I didn’t go to the cops when I was raped for multiple reasons. I’m a trans person, so they’d likely think it was my fault for existing, that me being open and public was an invitation to such behavior, since some people link us being trans with some kind of sexual fetish or perversion. A woman did it, and enough people think that in and of itself is impossible. And, because I spent so much time, even to this day, asking the very questions that so many people throw on the abused and the victimized, still blaming myself on some level.

When people get abused or raped, because of how this society treats those who have been, it’s nearly impossible to not internalize these victim-blaming tendencies. “I could’ve done better.” “I should’ve seen it coming.” “I should’ve gotten out earlier.” “I should’ve trusted my instinct.” Because so many people are set against believing us or finding any way that it couldn’t have possibly been the perpetrator’s fault, at least entirely, we start to believe it ourselves.

When I was the recipient of repeated unwanted touching earlier this year, my first self-criticism wasn’t on how better to protect myself, but on how I didn’t say “no” assertively enough. On how I put myself in a position for that to happen. On how I should’ve known better.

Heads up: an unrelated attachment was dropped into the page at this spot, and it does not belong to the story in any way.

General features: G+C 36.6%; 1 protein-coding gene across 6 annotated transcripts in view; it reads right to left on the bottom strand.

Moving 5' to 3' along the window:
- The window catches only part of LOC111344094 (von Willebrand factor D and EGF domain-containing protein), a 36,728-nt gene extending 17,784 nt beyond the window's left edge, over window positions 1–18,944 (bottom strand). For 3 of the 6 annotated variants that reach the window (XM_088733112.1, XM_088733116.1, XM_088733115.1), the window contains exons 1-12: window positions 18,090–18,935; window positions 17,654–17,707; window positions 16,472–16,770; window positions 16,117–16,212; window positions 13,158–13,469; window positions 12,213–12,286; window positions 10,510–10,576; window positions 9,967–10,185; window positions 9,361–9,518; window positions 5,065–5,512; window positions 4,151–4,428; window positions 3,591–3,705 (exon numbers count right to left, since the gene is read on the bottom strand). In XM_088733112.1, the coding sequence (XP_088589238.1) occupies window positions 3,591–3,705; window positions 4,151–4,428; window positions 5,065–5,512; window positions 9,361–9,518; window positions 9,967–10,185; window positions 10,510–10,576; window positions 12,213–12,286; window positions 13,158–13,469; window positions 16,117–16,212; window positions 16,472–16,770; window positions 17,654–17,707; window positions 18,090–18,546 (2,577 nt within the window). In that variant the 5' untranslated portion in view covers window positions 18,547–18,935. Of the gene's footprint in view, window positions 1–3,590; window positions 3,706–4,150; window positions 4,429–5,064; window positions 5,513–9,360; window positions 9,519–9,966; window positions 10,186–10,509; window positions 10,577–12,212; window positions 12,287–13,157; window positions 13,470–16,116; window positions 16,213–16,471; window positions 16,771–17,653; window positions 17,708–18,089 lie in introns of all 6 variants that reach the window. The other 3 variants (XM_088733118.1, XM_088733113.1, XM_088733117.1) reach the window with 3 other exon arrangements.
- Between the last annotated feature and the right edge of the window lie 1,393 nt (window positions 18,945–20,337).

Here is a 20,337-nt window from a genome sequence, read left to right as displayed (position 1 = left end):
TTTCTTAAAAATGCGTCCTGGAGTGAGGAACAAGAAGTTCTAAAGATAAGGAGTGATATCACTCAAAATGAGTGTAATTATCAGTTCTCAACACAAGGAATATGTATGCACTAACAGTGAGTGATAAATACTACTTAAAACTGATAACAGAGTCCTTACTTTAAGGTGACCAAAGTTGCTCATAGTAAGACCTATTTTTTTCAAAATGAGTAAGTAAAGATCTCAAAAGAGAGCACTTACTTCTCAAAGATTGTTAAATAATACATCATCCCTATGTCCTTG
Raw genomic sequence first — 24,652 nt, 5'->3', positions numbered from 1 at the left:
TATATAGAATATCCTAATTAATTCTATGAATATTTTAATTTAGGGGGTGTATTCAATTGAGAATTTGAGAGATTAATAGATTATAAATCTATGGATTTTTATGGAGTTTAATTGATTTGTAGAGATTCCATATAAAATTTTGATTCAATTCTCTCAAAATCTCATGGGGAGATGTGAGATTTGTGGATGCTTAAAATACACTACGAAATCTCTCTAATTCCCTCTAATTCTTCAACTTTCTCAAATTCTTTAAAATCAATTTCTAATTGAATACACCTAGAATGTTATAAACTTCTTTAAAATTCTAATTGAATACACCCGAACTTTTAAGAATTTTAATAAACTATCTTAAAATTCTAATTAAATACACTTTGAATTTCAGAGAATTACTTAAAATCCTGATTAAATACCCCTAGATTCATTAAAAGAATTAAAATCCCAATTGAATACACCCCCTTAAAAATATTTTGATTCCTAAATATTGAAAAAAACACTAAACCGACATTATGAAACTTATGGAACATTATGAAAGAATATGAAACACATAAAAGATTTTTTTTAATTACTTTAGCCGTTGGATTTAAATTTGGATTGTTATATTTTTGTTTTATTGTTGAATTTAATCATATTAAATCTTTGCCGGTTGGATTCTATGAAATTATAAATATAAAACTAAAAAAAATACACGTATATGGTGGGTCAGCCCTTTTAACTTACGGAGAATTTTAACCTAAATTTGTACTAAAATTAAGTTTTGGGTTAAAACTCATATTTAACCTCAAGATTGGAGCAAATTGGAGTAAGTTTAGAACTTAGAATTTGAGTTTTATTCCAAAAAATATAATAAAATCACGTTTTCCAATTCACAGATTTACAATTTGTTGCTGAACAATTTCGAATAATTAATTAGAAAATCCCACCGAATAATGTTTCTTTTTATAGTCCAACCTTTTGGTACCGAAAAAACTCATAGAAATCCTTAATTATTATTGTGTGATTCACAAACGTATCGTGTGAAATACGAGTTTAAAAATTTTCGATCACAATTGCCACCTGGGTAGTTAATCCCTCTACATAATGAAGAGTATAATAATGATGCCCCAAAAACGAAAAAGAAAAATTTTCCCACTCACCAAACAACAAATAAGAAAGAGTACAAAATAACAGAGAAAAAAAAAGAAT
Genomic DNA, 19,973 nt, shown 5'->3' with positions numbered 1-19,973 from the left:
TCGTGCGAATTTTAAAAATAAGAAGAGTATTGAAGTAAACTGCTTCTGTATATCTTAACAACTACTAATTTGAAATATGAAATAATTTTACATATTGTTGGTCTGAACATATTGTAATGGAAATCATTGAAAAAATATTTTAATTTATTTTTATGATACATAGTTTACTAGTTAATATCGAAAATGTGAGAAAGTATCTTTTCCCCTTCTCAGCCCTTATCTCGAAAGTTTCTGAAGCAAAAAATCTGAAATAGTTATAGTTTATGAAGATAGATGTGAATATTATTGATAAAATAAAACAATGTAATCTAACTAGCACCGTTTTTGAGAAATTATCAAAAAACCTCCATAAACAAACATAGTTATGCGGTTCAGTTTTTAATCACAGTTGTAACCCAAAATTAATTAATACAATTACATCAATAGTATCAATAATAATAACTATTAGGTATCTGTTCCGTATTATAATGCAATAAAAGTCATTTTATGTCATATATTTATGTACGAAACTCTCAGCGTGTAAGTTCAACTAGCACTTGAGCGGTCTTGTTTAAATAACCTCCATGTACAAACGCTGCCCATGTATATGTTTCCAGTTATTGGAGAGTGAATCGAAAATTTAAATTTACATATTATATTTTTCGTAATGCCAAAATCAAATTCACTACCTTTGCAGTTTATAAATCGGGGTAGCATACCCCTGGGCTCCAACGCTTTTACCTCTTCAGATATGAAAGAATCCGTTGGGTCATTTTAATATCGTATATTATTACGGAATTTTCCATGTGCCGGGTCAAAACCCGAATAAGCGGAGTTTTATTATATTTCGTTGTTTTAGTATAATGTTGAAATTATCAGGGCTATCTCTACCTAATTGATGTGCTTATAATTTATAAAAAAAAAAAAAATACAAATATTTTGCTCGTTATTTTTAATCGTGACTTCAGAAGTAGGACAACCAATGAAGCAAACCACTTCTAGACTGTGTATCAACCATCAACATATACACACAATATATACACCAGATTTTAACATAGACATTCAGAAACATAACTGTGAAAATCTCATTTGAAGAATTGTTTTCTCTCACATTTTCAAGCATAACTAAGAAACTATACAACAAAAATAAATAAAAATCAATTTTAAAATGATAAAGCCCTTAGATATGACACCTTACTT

In other words, victim-blaming is so common that I ended up doing it to myself.

If that isn’t indicative that we have a major problem when it comes to helping those who have suffered these situations, I don’t know what is. But I can tell you this: if someone comes to you and tells you that they’ve been abused, attacked, assaulted, or anything else…

Instead of asking what they were doing or how they could’ve stopped it or suggesting what they could’ve done differently, start by telling them that you believe them. Just knowing that someone in the world to whom they’ve trusted enough to admit these events believes you is a step that many people need in order to start coping with what happened in the first place.

One that happens all too seldom in the stories of many. I’ve even seen recently when women quote statistics of how many people are assaulted or have been abused, someone will inevitably respond “that seems a bit high.”

Yeah. It is. And the fact that your first reaction is disbelief does nothing but prove that further. Stop blaming people for what abusers, assaulters, rapists, and violators have done and start supporting those they’ve hurt rather than trying to find out what they could’ve done better to stop it in your eyes. If you’ve ever wondered why more people don’t speak up or step forward, your answer lies in those reactions.

Believe people when they tell you something’s happened to them. Start there, and then move forward with the rest.